Four Kyrie Irving Trade Destinations
By Liam McKeone
It appears the fissure between Kyrie Irving and the Brooklyn Nets is too wide to be bridged. The Nets have balked at every turn in regards to Irving's desire for a long-term contract extension. Irving presumably feels insulted that the team isn't willing to invest in him like that, and from all reports Kevin Durant isn't happy about it, either.
All that helps explain how we arrived here, staring at the news that Irving has been given permission to seek sign-and-trade partners by Brooklyn. Via Kristian Winfield of the New York Daily News:
The Nets and Kyrie Irving have not gotten any closer to finding an amicable solution that keeps the superstar guard in Brooklyn.
In fact, things are trending the opposite direction: While Nets GM Sean Marks and superstar forward Kevin Durant have yet to speak this offseason, Irving’s camp has requested and received permission from the Nets to speak with other teams about sign-and-trade packages, according to multiple sources familiar with the situation.
Winfield also notes that Irving has six teams he'd like to join if he doesn't stay with the Nets: the Lakers, Clippers, Knicks, Heat, 76ers and Mavericks. It is a fluid situation that can change in an instant if KD asks for a trade himself. And this case with Irving may very well be an instance in which the Nets are basically daring him to find another team willing to give him guaranteed money in the long term.
Regardless, it is now time to look at the NBA landscape post-draft and try to guess who will have the means and motivation to land Irving's talents.
Los Angeles Lakers
For whatever reason, the Lakers keep coming up when new homes for Irving are discussed. Maybe it's because they are the Lakers, maybe it's because of LeBron James, and maybe Irving suddenly wants to switch coasts. Regardless of the reason why, the reality must be faced that it'll be nearly impossible for the Lakers to sign-and-trade for Irving. They aren't giving up LeBron (as fun as it is to imagine that reality) and they probably won't give up Anthony Davis, which leaves Russell Westbrook.
Winfield said a KD-Westbrook reunion seems unlikely. With Irving's $36 million player option that he has to opt into if he wants a sign-and-trade, those are the only three trade pieces the Lakers can use unless a third team gets involved, and it'll be a hard sell by Los Angeles to ask another franchise to do them a solid so they can form another superteam of sorts.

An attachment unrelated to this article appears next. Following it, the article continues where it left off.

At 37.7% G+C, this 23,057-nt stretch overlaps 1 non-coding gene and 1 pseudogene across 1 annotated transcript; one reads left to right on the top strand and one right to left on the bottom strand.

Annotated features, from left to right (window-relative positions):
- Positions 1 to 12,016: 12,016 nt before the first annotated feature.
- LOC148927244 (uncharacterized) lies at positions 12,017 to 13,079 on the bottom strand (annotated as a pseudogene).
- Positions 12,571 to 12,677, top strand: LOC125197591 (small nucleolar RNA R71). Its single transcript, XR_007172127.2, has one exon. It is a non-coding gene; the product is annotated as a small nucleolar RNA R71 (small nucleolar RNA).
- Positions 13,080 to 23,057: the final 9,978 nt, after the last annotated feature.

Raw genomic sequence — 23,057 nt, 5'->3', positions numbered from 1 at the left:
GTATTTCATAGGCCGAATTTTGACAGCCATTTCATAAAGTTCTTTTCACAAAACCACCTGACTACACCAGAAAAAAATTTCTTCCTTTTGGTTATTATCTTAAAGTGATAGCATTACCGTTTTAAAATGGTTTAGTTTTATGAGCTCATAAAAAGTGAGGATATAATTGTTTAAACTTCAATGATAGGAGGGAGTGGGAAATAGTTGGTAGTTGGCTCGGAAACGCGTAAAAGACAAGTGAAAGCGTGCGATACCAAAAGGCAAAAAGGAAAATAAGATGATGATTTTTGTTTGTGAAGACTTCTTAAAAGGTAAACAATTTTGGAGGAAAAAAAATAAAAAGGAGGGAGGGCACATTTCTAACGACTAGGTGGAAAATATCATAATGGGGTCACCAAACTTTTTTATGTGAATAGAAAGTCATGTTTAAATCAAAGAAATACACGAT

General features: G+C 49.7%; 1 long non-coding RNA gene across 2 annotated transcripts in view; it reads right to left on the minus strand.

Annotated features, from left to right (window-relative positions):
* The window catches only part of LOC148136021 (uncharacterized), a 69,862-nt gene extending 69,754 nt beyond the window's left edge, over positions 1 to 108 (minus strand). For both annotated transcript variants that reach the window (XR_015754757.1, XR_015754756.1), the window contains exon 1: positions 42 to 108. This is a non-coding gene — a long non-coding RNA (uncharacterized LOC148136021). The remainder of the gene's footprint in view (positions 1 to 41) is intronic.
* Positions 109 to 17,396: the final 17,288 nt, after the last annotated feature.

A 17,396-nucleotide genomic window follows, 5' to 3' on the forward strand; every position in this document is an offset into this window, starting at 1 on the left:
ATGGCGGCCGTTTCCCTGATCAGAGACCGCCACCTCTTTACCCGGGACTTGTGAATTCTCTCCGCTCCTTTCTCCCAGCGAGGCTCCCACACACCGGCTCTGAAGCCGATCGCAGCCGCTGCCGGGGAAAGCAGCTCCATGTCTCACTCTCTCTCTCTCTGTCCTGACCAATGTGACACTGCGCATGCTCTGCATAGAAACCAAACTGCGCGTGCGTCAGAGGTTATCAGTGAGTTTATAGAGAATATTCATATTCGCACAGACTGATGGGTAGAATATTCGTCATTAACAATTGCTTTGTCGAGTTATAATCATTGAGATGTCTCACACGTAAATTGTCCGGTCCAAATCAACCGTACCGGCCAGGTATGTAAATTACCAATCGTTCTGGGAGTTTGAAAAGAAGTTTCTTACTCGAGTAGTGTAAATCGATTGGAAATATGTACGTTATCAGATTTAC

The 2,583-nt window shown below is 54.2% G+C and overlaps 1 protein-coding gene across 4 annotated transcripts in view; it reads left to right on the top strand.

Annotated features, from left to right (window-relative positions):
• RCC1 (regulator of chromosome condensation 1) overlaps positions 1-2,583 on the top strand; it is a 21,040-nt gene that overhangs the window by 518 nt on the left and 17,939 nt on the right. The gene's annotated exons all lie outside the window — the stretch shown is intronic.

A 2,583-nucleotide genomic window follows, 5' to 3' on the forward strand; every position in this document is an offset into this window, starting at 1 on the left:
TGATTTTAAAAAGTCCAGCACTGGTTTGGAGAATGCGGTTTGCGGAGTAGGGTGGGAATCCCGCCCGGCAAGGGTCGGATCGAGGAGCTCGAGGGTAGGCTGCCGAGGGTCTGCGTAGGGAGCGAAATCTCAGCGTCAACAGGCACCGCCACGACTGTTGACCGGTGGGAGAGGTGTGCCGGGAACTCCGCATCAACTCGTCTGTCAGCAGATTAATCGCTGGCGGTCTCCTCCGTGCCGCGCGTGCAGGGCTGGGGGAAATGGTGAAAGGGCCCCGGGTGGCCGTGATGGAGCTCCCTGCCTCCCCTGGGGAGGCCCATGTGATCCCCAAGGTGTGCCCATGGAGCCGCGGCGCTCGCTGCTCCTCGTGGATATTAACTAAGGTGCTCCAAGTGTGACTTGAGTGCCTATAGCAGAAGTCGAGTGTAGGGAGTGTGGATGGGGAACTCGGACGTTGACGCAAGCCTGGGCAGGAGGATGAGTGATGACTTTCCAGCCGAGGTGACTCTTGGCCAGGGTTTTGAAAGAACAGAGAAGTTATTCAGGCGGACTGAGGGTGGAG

Basically, if Irving wants to go to the Lakers as bad as he appears to, he has to opt out and sign a cheap deal. A trade will be very hard to come by.
One of the teams on Irving's list, the Mavs make a ton of sense in theory. The offense can run through Luka Doncic for the entire regular season but the playoffs reminded everybody the importance of having a secondary creator when defenses get completely keyed into the team's superstar. For all of Irving's problems, he might be the best secondary creator in the league. He and Doncic would be an elite offensive pairing. Defensively, things would get really leaky, but the potential offensively is enough to just say screw it and figure things out on the other side of the court later.
Now, with Irving, it's not just the basketball and the Mavs will probably be reluctant to bring in a star with his... mercurial nature alongside Doncic as he develops. A very fair worry. But they can make the money work with just the combination of Davis Bertans and Tim Hardaway Jr. Throw in a bunch of picks and a deal could be had if both sides are interested.
The Heat are on Irving's list, probably because A) Miami is awesome and income-tax free and B) they made it to within one game of the NBA Finals despite a complete lack of production from anybody not named Jimmy Butler. Adding a player of Irving's caliber would solve all their offensive issues that lost them the Celtics series and there's legitimate reason to believe Pat Riley could put an end to all off-court issues, at least while Irving is wearing the Heat uniform. Plus, the money isn't tricky to figure out. Offering Tyler Herro, a fellow sign-and-trade candidate, alongside either Kyle Lowry or Duncan Robinson is not the worst trade package and easy to work with under the cap.
The big problem? There is not a world in which Kyrie Irving, of all people, voluntarily signs up for the Heat Culture program. Their whole mantra goes against everything he's said and done for the last three years. If you're looking for proof that this is all just a negotiation tactic, the inclusion of the Heat on Irving's list of teams is all you need to know. To be fair, it would be hilarious to see him fight Udonis Haslem by the second week of the season.
New York Knicks
The Knicks do seem like a perfect marriage for Irving. He gets to stay home and matches up with an organization as unpredictable as he is. It's hard to imagine him getting along too well with Tom Thibodeau but he forced Kenny Atkinson out pretty easily so Irving wouldn't be worried. The Knicks are so starved for star power that they basically threw away the 11th overall pick in the NBA Draft in order to clear up cap space in preparation for the mere possibility that someone like Irving would become available. They could capitalize and sell tickets by sending out some combination of Julius Randle, Evan Fournier, Immanuel Quickley, or RJ Barrett for Irving's services.
This is the most likely outcome if only because we've seen this story from the Knicks before, over and over. Only they would give a long-term contract to a guy who might bail halfway through next season just because he feels like it. He'd bring excitement to Madison Square Garden again but the team would still be a long way from contention.